Mrs. Williams taught all the fun subjects (writing and not-math and almost-time-to-go-home) in the afternoon during fifth grade. Mrs. Williams was the first author I ever met. She’d stand in front of class, grinning grinning grinning, waving arms faster than a propeller—and if all authors had fun like this, authors were cool.
I wrote my first book in her class. All fifth graders wrote and illustrated their own books to be on display in the elementary library. I believe the requirement was ten pages. Mine was around twenty-five. Most kids wrote about a pony or their family. Mine was about a special agent who leapt off buildings and traveled to Africa and discovered a massive diamond. Mrs. Williams taught me writing is fun.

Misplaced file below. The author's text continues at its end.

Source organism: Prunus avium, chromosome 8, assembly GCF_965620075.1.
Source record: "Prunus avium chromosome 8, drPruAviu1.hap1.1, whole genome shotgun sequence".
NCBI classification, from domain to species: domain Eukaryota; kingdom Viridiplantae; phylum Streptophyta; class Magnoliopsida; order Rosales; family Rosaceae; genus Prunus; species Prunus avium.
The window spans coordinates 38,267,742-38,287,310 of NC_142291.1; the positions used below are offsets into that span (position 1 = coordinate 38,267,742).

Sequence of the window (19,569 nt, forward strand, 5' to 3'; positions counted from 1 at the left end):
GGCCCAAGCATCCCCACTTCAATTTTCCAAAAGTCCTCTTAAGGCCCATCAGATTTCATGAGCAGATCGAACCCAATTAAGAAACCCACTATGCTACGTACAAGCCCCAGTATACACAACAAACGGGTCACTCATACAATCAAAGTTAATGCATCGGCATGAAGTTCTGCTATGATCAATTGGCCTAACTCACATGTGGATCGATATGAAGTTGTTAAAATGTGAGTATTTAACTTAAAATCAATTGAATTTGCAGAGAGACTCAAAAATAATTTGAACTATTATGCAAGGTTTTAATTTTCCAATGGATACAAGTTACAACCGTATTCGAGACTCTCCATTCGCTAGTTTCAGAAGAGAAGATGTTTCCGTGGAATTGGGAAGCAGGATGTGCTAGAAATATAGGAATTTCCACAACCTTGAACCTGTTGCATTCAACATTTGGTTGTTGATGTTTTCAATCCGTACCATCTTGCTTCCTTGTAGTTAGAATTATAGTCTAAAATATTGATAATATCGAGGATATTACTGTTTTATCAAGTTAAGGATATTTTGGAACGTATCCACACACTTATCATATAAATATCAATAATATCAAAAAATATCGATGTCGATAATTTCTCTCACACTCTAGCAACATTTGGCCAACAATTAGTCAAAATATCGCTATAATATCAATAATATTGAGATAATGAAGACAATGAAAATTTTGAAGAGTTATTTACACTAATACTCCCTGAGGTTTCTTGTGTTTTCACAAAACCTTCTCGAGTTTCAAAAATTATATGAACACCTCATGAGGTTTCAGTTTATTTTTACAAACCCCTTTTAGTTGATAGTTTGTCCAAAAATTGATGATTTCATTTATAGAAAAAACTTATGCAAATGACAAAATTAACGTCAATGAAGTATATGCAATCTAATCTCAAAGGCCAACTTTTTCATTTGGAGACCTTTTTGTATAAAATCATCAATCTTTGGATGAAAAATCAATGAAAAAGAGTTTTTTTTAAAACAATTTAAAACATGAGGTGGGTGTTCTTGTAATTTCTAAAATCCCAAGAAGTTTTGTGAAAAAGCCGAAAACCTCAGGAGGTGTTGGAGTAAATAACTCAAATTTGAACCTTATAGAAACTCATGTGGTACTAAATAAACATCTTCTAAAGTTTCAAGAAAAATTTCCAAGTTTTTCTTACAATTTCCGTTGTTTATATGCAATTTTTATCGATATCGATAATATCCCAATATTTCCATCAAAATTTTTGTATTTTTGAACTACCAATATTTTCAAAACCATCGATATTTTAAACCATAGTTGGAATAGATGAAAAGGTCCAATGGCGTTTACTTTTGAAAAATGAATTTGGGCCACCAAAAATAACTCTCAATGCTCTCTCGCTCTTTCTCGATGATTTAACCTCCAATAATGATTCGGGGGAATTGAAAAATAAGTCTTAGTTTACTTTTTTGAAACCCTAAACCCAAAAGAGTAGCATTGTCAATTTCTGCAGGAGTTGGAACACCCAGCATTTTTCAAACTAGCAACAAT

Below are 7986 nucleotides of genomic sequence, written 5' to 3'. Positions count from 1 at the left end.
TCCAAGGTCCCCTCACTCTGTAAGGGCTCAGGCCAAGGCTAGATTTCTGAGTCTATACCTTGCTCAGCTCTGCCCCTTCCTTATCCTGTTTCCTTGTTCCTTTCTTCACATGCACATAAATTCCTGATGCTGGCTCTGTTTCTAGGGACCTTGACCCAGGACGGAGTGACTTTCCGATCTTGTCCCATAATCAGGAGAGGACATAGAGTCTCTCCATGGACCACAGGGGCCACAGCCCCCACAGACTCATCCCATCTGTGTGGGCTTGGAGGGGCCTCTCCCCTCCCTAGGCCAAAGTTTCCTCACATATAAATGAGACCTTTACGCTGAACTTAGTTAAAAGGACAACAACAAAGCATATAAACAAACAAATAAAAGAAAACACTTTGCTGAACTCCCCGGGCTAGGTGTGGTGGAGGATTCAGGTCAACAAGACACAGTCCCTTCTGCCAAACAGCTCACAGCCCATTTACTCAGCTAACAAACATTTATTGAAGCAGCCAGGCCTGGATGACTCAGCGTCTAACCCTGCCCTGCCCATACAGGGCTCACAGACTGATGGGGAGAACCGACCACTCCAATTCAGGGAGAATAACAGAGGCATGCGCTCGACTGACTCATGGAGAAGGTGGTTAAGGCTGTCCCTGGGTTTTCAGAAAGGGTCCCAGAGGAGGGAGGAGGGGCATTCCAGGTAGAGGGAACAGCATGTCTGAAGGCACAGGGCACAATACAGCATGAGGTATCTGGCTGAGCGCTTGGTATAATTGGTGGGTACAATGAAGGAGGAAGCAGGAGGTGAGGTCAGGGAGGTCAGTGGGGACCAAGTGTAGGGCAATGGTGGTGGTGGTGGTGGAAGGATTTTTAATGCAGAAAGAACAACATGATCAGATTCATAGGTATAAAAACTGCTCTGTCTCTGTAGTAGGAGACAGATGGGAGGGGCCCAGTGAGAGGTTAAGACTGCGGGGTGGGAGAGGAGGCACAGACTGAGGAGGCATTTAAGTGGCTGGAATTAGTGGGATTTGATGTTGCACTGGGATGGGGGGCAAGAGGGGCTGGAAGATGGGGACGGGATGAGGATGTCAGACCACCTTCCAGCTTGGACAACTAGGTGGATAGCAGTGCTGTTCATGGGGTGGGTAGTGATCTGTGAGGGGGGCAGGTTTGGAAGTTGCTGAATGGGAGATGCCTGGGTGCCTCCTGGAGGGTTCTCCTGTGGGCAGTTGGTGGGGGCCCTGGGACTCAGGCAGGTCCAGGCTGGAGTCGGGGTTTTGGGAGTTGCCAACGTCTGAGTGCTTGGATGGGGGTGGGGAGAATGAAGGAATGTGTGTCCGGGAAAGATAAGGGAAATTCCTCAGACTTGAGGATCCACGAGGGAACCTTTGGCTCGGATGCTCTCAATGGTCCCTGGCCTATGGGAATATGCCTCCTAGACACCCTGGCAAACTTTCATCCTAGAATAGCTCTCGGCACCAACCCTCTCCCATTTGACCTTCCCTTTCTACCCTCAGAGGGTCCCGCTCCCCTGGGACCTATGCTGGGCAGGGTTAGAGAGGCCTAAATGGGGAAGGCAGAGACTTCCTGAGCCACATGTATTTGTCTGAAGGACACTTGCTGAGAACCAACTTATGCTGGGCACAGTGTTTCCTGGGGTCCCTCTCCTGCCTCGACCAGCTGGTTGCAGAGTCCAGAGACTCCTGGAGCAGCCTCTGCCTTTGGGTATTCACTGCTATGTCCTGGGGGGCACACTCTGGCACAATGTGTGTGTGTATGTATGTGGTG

On future Back-to-School nights, I always made sure to stop by Mrs. Williams’ room to tell her of my writing progress. Whether scribbled never-completed fairy tales about twins (I went through a twin-envy faze at age eleven), or placing second in a junior high poetry contest, or writing articles for the high school newspaper, Mrs. Williams always encouraged me to keep going.
Though I haven’t spoken to her in a while, I never would’ve discovered writing without her presence in my life.
Thank you, Mrs. Williams, for showing me the world of words.